The fintech landscape in Egypt (and even rest of the MENA) has taken a huge leap over the last few years. With its already vibrant entrepreneurship ecosystem, Egypt has become home to a burgeoning fintech landscape, encouraging new government regulation and engaging corporates to contribute to shaping a better Fintech environment in Egypt.
In the last two years, we’ve seen the launch of different dedicated fintech accelerators, fintech-focused venture capital funds, and different government initiatives to support an evergrowing fintech scene that is trying to solve different financial challenges faced by individuals and businesses in Egypt.
We’ve tried to put together a quick guide to bring you up to speed on what has been happening in the fintech ecosystem of Egypt. Here are our insights.
The government has been taking different initiatives to encourage fintechs in the country. It includes the launch of Fintech Egypt platform and conversion of historic Central Bank of Egypt building into a fintech hub. It has also introduced a fintech regulatory sandbox to allow startups and founders to test their fintech ideas in a controlled environment.
The investment initiatives include names like EFG-EV, the fintech accelerator program that was founded by the leading financial institution EFG Hermes and Egypt Ventures; and Startup Bootcamp and Pride Capital’s Fintech Cairo. Shehab Marzban, the former advisor of Minister of investment has also announced a fintech fund Camel Ventures to invest in startups in Egypt and Africa and just last week Fawry’s Mohamed Okasha announced the launch of $25 million fintech-focused fund. But the biggest of them all is the 1 billion EGP fintech fund announced by Central Bank of Egypt (CBE).
The mix of regulatory reforms to the government’s financial inclusion agenda, a young population, and high and growing mobile penetration is apparently encouraging both individual and institutional investors to engage more in the rapidly growing fintech space.
The increasing interest of corporate sector
Larger corporates and bank are finally beginning to understand the difference between corporate and star-up innovation and are starting to leverage the latter for their own innovation agenda. This is reflected clearly by various banks’ support of fintech acceleration programs along with their engagement in different events and programs. Non-banking financial institutions are following suit. Last year, GIZ Egypt organized InsurHack, an Insurtech Hackathon that took place in partnership with seven insurance companies and builds on the collaboration between startups and corporates on solving the challenges facing the insurance industry in Egypt.
The telecom operators are also very active with four mobile wallets and several trials into introducing different fintech products with NTRA (The National Telecommunications Regulatory Authority). Moreover, financial institutions like EFG Hermes, introduced ValU and Pharos Holding launched Kashat, the nano lending mobile application.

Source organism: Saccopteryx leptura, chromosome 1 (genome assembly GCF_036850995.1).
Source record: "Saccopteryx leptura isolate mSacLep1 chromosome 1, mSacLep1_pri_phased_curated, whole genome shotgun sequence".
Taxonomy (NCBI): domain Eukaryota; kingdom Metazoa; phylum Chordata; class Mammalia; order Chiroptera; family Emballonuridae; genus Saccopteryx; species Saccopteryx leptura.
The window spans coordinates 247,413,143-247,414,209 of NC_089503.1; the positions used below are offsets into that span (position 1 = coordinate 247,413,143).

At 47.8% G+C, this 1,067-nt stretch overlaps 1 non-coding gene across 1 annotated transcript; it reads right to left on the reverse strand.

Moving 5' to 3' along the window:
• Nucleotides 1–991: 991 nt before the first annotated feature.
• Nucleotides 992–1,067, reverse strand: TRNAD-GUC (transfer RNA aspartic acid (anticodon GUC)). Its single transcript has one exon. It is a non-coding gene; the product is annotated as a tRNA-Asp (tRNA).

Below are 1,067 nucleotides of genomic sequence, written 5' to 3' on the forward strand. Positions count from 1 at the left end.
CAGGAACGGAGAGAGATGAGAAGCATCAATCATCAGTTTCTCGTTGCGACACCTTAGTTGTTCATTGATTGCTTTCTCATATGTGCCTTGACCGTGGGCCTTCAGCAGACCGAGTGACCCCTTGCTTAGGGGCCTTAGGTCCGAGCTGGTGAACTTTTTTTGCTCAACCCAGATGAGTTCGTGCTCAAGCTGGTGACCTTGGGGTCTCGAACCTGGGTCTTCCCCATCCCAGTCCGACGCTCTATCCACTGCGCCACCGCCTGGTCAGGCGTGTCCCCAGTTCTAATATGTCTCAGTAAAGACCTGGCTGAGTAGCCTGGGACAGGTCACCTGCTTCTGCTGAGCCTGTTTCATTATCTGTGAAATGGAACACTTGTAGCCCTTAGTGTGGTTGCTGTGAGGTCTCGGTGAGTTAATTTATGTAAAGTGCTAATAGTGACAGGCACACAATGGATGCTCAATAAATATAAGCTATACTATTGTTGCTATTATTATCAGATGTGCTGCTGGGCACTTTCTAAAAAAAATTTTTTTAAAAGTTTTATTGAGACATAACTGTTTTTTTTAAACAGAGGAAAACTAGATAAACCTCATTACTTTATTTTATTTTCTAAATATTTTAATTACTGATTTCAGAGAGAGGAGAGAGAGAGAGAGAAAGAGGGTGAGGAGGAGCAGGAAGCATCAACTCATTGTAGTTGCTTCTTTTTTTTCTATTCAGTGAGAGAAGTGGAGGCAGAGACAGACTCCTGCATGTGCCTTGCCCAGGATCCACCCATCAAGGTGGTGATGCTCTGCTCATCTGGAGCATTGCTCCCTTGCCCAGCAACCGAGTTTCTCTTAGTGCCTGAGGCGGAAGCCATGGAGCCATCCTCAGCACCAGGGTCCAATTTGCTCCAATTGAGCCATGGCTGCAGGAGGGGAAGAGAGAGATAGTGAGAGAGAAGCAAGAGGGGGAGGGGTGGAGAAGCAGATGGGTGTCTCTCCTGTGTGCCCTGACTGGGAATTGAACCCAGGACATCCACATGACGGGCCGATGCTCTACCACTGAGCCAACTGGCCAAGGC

All these efforts show the eagerness of corporate stakeholders and financial institutions to play a major role in Egypt’s fintech ecosystem and not just innovate on their own but cooperate with entrepreneurs in a market that can become both more competitive and collaborative at the same time.
The number of fintechs operating (or trying to operate) in Egypt has seen a big jump in the last two years. We’re seeing a large number of entrepreneurs leaving their jobs and take on different challenges in this space. We’re seeing the following trends take shape:
1) Capitalizing on the opportunity of serving the unbanked or underbanked, a large number of startups are targeting low-income segments as their primary customers. To name just a few: Kashat, the nano lending mobile app; Qasatly, the counterpart to Valu for the low-income segments; and Creditgo, the payment aggregator used in kiosks and tuktuks.
2) The rise of lending in different modes. We’re seeing consumer finance products like ValU and Qasatly, credit scoring tools like Raseedi, and credit solutions for businesses like Capiter. ROSCAs (Rotating Savings And Credit Association) based models like MoneyFellows and Elgam3eya are also becoming popular.
3) Evolution of EKYC (Electronic Know Your Customer) and the rising number of Regtech startups providing Regtech solutions such as Valify, Know Me, Verified, Digified and PASSID.
4) The HR and payroll space is also being transformed with several startups working on payment systems and lending options for employees. Startups operating in this particular segment include; Paynas, Dopay, and NowPay. And the first product of Khazna who just announced the closing of their seed round is also a salary advance app for employees.
5) Despite all these revolutionary innovations, some areas are still untapped and are expected to witness more disruption in the next few years. Categories like wealth management, proptech, crypto, and capital markets provide massive opportunities for entrepreneurs who dare to venture into these spaces.
The future looks bright
The fintech ecosystem in Egypt is quickly evolving and growing and we think it will continue to grow despite different challenges faced by all the stakeholders operating in this space.
This report was created by the team of GIZ Promoting Access to Financial Services for Small and Medium Size Enterprises. We would like to thank the American University of Cairo’s Venture Lab team, Mahmoud Zohairy, Ahmed Elsherif, and Mourad Elashry for their support and comments.